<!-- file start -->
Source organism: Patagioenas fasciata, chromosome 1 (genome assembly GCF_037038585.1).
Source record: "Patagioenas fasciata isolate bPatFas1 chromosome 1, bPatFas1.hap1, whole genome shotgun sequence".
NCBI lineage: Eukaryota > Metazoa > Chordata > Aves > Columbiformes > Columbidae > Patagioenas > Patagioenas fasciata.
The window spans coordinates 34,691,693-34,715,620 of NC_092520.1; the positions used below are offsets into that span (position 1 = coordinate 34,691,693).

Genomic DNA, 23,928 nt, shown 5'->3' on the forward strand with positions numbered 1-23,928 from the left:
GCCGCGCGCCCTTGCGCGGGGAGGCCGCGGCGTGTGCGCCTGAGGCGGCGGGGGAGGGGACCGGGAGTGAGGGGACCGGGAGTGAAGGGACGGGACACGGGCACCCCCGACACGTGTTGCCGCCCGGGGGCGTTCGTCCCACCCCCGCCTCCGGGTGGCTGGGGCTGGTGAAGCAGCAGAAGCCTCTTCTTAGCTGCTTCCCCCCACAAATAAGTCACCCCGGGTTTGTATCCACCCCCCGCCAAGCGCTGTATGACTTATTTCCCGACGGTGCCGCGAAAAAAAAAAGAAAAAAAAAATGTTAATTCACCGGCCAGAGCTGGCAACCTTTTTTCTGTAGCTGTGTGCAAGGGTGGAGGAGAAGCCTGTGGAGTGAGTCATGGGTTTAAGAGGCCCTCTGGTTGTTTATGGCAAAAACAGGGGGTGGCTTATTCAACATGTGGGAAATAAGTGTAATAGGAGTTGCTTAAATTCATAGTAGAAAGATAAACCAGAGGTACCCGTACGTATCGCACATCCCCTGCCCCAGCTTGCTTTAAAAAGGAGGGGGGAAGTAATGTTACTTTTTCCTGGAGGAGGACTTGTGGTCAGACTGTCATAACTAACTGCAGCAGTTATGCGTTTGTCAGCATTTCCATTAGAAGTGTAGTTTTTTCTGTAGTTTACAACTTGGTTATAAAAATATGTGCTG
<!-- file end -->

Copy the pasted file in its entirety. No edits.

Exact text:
Source organism: Patagioenas fasciata, chromosome 1 (genome assembly GCF_037038585.1).
Source record: "Patagioenas fasciata isolate bPatFas1 chromosome 1, bPatFas1.hap1, whole genome shotgun sequence".
NCBI lineage: Eukaryota > Metazoa > Chordata > Aves > Columbiformes > Columbidae > Patagioenas > Patagioenas fasciata.
The window spans coordinates 34,691,693-34,715,620 of NC_092520.1; the positions used below are offsets into that span (position 1 = coordinate 34,691,693).

Genomic DNA, 23,928 nt, shown 5'->3' on the forward strand with positions numbered 1-23,928 from the left:
GCCGCGCGCCCTTGCGCGGGGAGGCCGCGGCGTGTGCGCCTGAGGCGGCGGGGGAGGGGACCGGGAGTGAGGGGACCGGGAGTGAAGGGACGGGACACGGGCACCCCCGACACGTGTTGCCGCCCGGGGGCGTTCGTCCCACCCCCGCCTCCGGGTGGCTGGGGCTGGTGAAGCAGCAGAAGCCTCTTCTTAGCTGCTTCCCCCCACAAATAAGTCACCCCGGGTTTGTATCCACCCCCCGCCAAGCGCTGTATGACTTATTTCCCGACGGTGCCGCGAAAAAAAAAAGAAAAAAAAAATGTTAATTCACCGGCCAGAGCTGGCAACCTTTTTTCTGTAGCTGTGTGCAAGGGTGGAGGAGAAGCCTGTGGAGTGAGTCATGGGTTTAAGAGGCCCTCTGGTTGTTTATGGCAAAAACAGGGGGTGGCTTATTCAACATGTGGGAAATAAGTGTAATAGGAGTTGCTTAAATTCATAGTAGAAAGATAAACCAGAGGTACCCGTACGTATCGCACATCCCCTGCCCCAGCTTGCTTTAAAAAGGAGGGGGGAAGTAATGTTACTTTTTCCTGGAGGAGGACTTGTGGTCAGACTGTCATAACTAACTGCAGCAGTTATGCGTTTGTCAGCATTTCCATTAGAAGTGTAGTTTTTTCTGTAGTTTACAACTTGGTTATAAAAATATGTGCTG